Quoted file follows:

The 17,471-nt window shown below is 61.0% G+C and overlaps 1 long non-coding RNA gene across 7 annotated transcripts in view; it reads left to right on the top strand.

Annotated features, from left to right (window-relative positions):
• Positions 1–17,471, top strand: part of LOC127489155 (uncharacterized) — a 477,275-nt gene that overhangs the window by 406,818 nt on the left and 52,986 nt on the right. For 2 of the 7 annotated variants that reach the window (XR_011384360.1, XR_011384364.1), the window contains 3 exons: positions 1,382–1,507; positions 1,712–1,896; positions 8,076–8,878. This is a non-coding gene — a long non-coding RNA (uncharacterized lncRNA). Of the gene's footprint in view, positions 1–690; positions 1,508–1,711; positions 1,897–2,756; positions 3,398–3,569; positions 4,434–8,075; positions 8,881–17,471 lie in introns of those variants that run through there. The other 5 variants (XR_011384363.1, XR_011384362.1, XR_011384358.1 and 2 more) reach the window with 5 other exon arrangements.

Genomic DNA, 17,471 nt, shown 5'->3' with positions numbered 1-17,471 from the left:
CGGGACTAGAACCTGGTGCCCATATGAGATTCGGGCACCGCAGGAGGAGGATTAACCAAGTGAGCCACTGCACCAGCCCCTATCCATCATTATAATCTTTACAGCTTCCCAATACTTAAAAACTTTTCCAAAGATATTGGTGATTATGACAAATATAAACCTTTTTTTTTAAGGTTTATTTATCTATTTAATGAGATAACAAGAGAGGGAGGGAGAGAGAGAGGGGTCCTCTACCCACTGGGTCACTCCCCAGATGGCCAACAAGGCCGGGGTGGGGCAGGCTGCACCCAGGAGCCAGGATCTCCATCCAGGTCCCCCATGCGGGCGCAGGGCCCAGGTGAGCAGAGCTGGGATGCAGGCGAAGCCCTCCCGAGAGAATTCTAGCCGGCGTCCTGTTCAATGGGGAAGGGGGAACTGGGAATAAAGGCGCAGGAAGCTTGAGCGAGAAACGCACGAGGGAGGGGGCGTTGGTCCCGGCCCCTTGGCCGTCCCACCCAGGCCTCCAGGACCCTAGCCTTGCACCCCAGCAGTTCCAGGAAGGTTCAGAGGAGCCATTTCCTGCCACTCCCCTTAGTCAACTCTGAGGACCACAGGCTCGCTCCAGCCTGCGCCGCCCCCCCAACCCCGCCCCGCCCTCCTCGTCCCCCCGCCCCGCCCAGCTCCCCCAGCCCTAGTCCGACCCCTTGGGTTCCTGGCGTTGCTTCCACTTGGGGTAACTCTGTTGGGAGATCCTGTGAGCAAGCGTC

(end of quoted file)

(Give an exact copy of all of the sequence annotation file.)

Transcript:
The 17,471-nt window shown below is 61.0% G+C and overlaps 1 long non-coding RNA gene across 7 annotated transcripts in view; it reads left to right on the top strand.

Annotated features, from left to right (window-relative positions):
• Positions 1–17,471, top strand: part of LOC127489155 (uncharacterized) — a 477,275-nt gene that overhangs the window by 406,818 nt on the left and 52,986 nt on the right. For 2 of the 7 annotated variants that reach the window (XR_011384360.1, XR_011384364.1), the window contains 3 exons: positions 1,382–1,507; positions 1,712–1,896; positions 8,076–8,878. This is a non-coding gene — a long non-coding RNA (uncharacterized lncRNA). Of the gene's footprint in view, positions 1–690; positions 1,508–1,711; positions 1,897–2,756; positions 3,398–3,569; positions 4,434–8,075; positions 8,881–17,471 lie in introns of those variants that run through there. The other 5 variants (XR_011384363.1, XR_011384362.1, XR_011384358.1 and 2 more) reach the window with 5 other exon arrangements.

Genomic DNA, 17,471 nt, shown 5'->3' with positions numbered 1-17,471 from the left:
CGGGACTAGAACCTGGTGCCCATATGAGATTCGGGCACCGCAGGAGGAGGATTAACCAAGTGAGCCACTGCACCAGCCCCTATCCATCATTATAATCTTTACAGCTTCCCAATACTTAAAAACTTTTCCAAAGATATTGGTGATTATGACAAATATAAACCTTTTTTTTTAAGGTTTATTTATCTATTTAATGAGATAACAAGAGAGGGAGGGAGAGAGAGAGGGGTCCTCTACCCACTGGGTCACTCCCCAGATGGCCAACAAGGCCGGGGTGGGGCAGGCTGCACCCAGGAGCCAGGATCTCCATCCAGGTCCCCCATGCGGGCGCAGGGCCCAGGTGAGCAGAGCTGGGATGCAGGCGAAGCCCTCCCGAGAGAATTCTAGCCGGCGTCCTGTTCAATGGGGAAGGGGGAACTGGGAATAAAGGCGCAGGAAGCTTGAGCGAGAAACGCACGAGGGAGGGGGCGTTGGTCCCGGCCCCTTGGCCGTCCCACCCAGGCCTCCAGGACCCTAGCCTTGCACCCCAGCAGTTCCAGGAAGGTTCAGAGGAGCCATTTCCTGCCACTCCCCTTAGTCAACTCTGAGGACCACAGGCTCGCTCCAGCCTGCGCCGCCCCCCCAACCCCGCCCCGCCCTCCTCGTCCCCCCGCCCCGCCCAGCTCCCCCAGCCCTAGTCCGACCCCTTGGGTTCCTGGCGTTGCTTCCACTTGGGGTAACTCTGTTGGGAGATCCTGTGAGCAAGCGTC